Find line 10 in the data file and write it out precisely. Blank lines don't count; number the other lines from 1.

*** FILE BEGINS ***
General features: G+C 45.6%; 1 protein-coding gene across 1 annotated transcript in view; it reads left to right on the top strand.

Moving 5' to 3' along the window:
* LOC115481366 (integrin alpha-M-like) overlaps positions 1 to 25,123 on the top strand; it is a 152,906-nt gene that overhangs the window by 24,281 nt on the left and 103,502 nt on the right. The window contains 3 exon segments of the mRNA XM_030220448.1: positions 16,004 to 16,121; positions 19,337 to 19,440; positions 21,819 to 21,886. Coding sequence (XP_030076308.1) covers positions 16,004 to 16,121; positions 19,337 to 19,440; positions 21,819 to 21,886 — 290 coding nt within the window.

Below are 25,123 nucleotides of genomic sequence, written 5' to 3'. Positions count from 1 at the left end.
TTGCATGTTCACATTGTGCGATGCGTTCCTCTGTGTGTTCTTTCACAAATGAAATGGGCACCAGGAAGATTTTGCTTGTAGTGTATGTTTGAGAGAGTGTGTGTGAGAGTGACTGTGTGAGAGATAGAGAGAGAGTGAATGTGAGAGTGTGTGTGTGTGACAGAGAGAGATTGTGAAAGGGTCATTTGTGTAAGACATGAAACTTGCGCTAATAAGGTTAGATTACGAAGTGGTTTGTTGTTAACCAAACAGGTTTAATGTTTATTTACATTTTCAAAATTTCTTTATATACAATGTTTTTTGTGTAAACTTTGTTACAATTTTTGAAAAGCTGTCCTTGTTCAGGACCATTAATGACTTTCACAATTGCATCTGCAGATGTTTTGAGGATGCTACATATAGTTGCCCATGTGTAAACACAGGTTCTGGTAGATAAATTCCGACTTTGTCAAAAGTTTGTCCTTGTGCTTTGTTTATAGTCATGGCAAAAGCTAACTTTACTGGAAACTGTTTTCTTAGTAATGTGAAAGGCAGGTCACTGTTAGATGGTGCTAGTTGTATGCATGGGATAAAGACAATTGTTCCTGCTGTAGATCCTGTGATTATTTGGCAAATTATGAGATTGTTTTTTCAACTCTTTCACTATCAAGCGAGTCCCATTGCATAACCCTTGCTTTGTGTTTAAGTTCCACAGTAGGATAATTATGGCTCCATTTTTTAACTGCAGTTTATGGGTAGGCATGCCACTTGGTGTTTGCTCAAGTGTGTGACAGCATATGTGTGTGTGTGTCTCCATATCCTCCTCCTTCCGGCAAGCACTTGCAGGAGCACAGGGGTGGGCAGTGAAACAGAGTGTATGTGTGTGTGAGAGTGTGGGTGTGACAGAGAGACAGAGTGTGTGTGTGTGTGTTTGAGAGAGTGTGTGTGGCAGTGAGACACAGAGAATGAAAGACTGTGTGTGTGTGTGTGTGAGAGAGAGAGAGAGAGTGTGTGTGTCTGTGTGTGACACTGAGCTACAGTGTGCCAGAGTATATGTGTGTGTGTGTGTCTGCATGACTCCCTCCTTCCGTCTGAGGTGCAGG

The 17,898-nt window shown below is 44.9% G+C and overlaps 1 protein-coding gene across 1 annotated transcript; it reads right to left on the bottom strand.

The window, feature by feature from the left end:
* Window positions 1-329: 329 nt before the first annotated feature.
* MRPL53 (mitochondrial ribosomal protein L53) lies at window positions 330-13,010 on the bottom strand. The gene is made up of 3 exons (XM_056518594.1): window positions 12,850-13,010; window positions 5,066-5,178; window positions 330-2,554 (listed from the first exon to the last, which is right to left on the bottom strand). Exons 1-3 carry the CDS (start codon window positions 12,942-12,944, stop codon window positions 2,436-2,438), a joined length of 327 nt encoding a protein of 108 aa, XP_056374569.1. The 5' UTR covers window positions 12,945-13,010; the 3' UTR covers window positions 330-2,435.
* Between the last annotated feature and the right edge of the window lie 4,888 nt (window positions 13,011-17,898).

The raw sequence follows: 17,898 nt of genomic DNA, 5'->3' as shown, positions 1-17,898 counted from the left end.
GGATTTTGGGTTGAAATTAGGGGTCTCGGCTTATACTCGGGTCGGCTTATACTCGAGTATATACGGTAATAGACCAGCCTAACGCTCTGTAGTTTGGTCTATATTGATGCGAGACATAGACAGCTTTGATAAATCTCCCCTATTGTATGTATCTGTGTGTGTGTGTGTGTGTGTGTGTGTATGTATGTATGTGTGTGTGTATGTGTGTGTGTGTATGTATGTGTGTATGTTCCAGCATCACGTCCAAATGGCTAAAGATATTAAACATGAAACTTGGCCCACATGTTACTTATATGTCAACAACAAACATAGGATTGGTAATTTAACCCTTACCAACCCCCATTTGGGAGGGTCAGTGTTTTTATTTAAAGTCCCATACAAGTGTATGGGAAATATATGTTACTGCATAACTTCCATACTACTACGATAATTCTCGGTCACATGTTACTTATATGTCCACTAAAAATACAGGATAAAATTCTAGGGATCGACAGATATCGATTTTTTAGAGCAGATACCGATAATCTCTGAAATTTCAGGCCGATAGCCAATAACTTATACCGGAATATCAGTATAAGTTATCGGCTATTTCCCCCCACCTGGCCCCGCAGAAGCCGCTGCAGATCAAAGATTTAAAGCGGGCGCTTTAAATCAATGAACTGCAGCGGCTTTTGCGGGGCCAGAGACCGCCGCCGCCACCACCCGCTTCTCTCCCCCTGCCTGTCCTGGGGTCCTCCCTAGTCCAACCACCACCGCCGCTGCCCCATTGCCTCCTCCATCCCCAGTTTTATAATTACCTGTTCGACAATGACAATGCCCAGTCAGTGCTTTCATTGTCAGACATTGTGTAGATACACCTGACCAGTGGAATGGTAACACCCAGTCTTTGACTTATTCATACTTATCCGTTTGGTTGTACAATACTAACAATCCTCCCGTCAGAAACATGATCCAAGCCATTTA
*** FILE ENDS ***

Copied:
* Between the last annotated feature and the right edge of the window lie 4,888 nt (window positions 13,011-17,898).